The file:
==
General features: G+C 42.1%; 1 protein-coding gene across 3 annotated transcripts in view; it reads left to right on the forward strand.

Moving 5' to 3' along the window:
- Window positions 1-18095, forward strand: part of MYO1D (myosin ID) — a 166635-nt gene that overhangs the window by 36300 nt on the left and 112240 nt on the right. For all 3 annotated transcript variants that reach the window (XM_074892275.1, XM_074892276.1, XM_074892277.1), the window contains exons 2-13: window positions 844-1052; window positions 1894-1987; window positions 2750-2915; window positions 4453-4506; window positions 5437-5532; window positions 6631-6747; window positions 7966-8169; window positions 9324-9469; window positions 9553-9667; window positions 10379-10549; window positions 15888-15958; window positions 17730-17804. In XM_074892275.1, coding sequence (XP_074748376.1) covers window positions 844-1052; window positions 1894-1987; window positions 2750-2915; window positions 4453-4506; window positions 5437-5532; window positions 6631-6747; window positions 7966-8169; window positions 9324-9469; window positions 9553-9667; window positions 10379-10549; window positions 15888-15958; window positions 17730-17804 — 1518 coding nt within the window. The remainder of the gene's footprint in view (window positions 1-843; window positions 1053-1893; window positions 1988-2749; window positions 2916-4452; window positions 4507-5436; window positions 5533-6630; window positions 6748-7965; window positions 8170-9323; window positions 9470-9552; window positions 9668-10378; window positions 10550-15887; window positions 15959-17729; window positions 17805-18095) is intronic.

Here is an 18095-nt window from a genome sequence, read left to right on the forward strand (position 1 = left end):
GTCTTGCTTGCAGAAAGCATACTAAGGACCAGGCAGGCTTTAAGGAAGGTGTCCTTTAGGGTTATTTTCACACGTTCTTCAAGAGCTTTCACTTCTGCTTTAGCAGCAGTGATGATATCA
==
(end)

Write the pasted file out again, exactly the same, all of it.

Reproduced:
General features: G+C 42.1%; 1 protein-coding gene across 3 annotated transcripts in view; it reads left to right on the forward strand.

Moving 5' to 3' along the window:
- Window positions 1-18095, forward strand: part of MYO1D (myosin ID) — a 166635-nt gene that overhangs the window by 36300 nt on the left and 112240 nt on the right. For all 3 annotated transcript variants that reach the window (XM_074892275.1, XM_074892276.1, XM_074892277.1), the window contains exons 2-13: window positions 844-1052; window positions 1894-1987; window positions 2750-2915; window positions 4453-4506; window positions 5437-5532; window positions 6631-6747; window positions 7966-8169; window positions 9324-9469; window positions 9553-9667; window positions 10379-10549; window positions 15888-15958; window positions 17730-17804. In XM_074892275.1, coding sequence (XP_074748376.1) covers window positions 844-1052; window positions 1894-1987; window positions 2750-2915; window positions 4453-4506; window positions 5437-5532; window positions 6631-6747; window positions 7966-8169; window positions 9324-9469; window positions 9553-9667; window positions 10379-10549; window positions 15888-15958; window positions 17730-17804 — 1518 coding nt within the window. The remainder of the gene's footprint in view (window positions 1-843; window positions 1053-1893; window positions 1988-2749; window positions 2916-4452; window positions 4507-5436; window positions 5533-6630; window positions 6748-7965; window positions 8170-9323; window positions 9470-9552; window positions 9668-10378; window positions 10550-15887; window positions 15959-17729; window positions 17805-18095) is intronic.

Here is an 18095-nt window from a genome sequence, read left to right on the forward strand (position 1 = left end):
GTCTTGCTTGCAGAAAGCATACTAAGGACCAGGCAGGCTTTAAGGAAGGTGTCCTTTAGGGTTATTTTCACACGTTCTTCAAGAGCTTTCACTTCTGCTTTAGCAGCAGTGATGATATCA